I began the evening aligning my visual finderscope, tried to get my 8×50 RA to work, but it’ll take some fiddling with in the daytime. This evening I finally got the 6×30 RA aligned and the Double Double was a very difficult split that night. Unfortunately, that was the way it would be. Double star splits, in particular, were extremely difficult, and Epsilon Lyrae set the evening’s trend. With the 5mm Nagler T6, they both split, but just barely, and that was 144 power! Even then, the right pair split easier than the left, and one had to wait it out for the snowman to split in half with the left pair. So much for the seeing, but the skies, after a brief time of cloudiness at setup, revealed a glorious celestial dome of stars.

I tried to split Delta Cygni, a task I’ve easily done with my C102GT and 6mm BCO (almost 170 power), but try as I might, and I exceeded this power by quite a bit when I little wouldn’t do it, I saw no double. Folks, the seeing wasn’t so hot.

In the neighborhood, and a bit put off by high powered efforts, I switched to low power, 2″ eyepiece viewing. I got a nice 25.5 power, 2-2/3 degree true field of view from the ES 28mm 68* eyepiece, and that’s what I used for a while, gobbling up Sulafat (Gamma Lyrae), the Ring Nebula (M57), and Sheliak (Beta Lyrae) with room to spare about them. It was a tiny Ring Nebula, of course, but was it in context!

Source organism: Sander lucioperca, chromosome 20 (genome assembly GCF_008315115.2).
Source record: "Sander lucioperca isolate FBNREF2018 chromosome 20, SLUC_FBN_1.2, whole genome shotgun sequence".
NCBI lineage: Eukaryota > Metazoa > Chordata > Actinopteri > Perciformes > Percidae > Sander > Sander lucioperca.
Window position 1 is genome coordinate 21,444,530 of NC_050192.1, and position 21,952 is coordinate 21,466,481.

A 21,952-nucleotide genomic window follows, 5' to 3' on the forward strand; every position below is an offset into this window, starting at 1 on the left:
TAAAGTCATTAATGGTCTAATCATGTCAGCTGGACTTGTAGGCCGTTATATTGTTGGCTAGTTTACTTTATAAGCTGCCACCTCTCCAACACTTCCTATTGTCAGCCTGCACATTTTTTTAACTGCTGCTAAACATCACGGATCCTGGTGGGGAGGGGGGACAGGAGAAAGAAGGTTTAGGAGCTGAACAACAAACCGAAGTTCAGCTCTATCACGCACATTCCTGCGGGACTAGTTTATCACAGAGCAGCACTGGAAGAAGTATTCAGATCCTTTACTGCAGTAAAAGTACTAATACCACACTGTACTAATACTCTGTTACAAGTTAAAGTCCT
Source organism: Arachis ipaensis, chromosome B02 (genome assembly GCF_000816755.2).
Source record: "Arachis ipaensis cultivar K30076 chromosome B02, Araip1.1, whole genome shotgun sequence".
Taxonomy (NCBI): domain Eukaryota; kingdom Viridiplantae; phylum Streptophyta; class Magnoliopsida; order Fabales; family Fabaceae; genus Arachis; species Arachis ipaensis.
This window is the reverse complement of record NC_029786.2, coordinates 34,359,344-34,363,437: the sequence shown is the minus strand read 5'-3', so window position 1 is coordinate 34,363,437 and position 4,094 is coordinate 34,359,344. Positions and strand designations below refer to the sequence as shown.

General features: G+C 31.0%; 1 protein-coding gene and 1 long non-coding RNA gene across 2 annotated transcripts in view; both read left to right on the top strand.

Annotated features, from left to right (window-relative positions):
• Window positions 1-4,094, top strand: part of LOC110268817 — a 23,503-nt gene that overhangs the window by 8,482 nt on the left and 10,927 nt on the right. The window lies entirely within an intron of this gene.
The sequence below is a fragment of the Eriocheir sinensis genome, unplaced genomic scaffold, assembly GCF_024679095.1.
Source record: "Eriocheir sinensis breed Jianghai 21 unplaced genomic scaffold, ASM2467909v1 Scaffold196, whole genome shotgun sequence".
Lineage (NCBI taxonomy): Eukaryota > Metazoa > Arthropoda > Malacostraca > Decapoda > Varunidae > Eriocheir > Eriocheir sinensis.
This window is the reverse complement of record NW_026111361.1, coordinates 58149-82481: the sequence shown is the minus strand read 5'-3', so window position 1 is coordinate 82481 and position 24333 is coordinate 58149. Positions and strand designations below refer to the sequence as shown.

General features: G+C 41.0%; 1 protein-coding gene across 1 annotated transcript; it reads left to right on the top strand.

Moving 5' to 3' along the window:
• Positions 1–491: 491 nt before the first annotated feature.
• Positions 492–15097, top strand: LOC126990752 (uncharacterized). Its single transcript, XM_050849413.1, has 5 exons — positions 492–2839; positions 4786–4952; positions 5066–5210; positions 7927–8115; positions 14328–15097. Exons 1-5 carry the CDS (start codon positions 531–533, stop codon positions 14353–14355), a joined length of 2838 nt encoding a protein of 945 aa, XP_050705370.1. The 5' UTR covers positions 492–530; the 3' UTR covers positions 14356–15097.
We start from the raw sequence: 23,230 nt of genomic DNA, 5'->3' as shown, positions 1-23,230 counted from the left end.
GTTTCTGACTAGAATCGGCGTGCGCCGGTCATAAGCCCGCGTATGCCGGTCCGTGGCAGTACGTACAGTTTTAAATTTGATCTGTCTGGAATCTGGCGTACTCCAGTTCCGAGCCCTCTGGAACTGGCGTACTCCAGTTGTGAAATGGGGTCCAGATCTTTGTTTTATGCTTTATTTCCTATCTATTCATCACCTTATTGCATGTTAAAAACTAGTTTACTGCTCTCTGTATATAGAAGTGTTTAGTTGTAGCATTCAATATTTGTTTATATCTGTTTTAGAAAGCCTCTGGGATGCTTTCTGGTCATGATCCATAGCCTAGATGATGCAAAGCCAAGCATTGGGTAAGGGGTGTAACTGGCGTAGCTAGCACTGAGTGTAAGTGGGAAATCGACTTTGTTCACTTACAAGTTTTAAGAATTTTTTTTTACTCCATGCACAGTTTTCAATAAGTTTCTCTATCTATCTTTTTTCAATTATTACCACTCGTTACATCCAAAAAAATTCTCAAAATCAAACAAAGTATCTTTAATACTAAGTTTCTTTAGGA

At Darien’s calling, Mark put Caroline Herschel’s Rose Cluster, NGC 7789 into his 10″ dob, and am I glad he did. The Rose really does have a blooming flower appearance, small dark linings amongst the stars that seem to outline petals on a rose. NGC 7789 is worth the effort, just off and up from Caph, as tho to continue the “W” zig-zag pattern in the sky.

On to Andromeda, and to no one’s surprise, Mark’s view of M31, with the distinct dust lane, like Bob Ross had taken an eraser to the galaxy across the top, like a hat’s rim. I rather liked my less detailed, but more dramatic capturing of M31, M32 and M110 all together in my refractor, still with the wide field ES 28mm 68*. Looks awfully nice in a 2-2/3 degree field.

Albireo was a beauty, as usual, the Orange and Blue pair never failing in splendor. I scooped up M27, the Dumbbell Nebula, and brightest of the Messiers while I was in the neighborhood. And the Double Cluster, NGCs 869 & 884, added to this wide field sweep. Even the ET Cluster, NGC 457 in Cassiopeia looked pretty nice at 25.5 power. He was smaller than normal,true, but still distinct and easy to pick out in the dense starfield that is this Milky Way constellation.